All posts tagged: Babylon

The new Babylon?

In 597 BC, the Babylonian King Nebuchadnezzar conquered Judah and part of his strategy involved removing defeated peoples from their homeland and transporting them to other regions of the empire. It was thought if they were living in another area of the world there would be less incentive to rebel and try to reclaim their country. And for the most part that was probably true. Part of this process also involved bringing the best and brightest of the conquered nations into Babylon where they were trained in the ways of Babylon. These young leaders were undoubtedly expected to influence Jews now in captivity. Initially, these men including Daniel were allowed to practice their faith and eat the foods approved under the Mosaic law. However, things took a dramatic change when Nebuchadnezzar constructed a giant statue and required everyone to bow down and worship it, under the threat of a fiery death if they didn’t obey. When three of Daniel’s friends (Shadrach, Meshach, and Abednego) refused to compromise their faith in Jehovah by bowing to another …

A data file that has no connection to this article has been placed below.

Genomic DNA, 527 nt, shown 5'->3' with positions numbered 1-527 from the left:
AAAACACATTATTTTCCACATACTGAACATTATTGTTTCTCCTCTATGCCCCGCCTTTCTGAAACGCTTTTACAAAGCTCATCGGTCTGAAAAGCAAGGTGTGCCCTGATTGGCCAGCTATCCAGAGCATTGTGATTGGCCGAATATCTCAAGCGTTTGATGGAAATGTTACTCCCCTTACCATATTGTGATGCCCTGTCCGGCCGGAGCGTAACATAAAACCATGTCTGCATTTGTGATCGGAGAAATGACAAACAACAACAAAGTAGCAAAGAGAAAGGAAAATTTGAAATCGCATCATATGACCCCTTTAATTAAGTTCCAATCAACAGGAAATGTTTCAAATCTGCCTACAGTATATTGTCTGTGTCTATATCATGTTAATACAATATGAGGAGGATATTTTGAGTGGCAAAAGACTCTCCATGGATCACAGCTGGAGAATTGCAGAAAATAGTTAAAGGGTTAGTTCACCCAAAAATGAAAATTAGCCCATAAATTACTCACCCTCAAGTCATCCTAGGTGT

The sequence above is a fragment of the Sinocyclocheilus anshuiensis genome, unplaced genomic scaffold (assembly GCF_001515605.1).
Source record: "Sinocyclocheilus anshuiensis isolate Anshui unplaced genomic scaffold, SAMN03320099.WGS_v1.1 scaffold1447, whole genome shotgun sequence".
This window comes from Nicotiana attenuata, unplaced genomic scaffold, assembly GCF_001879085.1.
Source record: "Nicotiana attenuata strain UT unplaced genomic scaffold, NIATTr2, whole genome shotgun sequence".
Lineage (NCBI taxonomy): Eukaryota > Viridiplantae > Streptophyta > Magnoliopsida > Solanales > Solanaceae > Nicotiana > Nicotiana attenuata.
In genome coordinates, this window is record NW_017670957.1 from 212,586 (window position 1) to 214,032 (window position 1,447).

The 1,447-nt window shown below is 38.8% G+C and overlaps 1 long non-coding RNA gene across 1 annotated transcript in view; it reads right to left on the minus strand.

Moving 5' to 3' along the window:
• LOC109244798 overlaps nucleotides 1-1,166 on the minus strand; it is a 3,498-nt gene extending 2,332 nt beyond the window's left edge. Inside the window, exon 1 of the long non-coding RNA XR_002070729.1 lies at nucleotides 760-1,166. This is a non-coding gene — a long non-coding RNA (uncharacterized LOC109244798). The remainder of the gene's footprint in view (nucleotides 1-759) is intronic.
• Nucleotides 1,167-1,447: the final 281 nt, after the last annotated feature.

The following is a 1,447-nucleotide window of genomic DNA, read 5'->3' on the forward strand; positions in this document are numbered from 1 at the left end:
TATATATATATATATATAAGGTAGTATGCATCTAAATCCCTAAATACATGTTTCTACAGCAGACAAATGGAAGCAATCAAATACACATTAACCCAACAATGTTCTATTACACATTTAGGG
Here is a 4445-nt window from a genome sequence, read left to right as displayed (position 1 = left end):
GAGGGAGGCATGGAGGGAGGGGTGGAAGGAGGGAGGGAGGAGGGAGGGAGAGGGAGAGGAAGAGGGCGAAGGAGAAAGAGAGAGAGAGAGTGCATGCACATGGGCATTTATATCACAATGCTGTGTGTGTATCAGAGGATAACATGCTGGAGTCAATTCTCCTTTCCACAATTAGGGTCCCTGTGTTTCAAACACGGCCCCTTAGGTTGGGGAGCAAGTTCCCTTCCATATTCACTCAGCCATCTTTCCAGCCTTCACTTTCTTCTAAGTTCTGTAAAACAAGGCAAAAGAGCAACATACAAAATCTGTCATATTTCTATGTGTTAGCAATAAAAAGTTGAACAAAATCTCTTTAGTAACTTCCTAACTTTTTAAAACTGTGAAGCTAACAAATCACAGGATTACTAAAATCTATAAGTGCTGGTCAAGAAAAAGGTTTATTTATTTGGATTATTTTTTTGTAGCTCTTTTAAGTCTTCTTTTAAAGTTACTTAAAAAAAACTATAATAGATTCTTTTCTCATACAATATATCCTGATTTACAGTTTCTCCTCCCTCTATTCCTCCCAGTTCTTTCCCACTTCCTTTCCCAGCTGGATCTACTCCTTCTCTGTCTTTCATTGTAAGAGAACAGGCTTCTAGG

Fire near Santee, CA during the 1980s. Credit: Rick Bolin/Flickr/Creative Commons

Apocalypse 5: The Final Occupation

This is about the end of the book that is at the end of the Bible. It’s the last installment in a series of articles on the book of Revelation, at the end of the Bible. Revelation is a future description of the end of this age in history. Christians are supposed to read this book, but too many of us are satisfied with a few pictures like 666 (chapter 13 and verse 18) and the Four Horsemen of the Apocalypse (chapter 6), and Armageddon, the great final battle (chapter 16 and verse 16). The pictures are interesting, but we are told to read the whole book: “Blessed is the one who reads aloud the words of this prophecy, and blessed are those who hear it and take to heart what is written in it, because the time is near.” (1:3) We are supposed to make sense of this book, and to understand where we are in history. So, think about something that makes you angry, or someone who has that effect. Now calm down …

US Supreme Court, Washington, DC Credit: Matthew Buckley/Flickr/Creative Commons

Today marks the anniversary of the remarkable water baptism of ‘Jane Roe’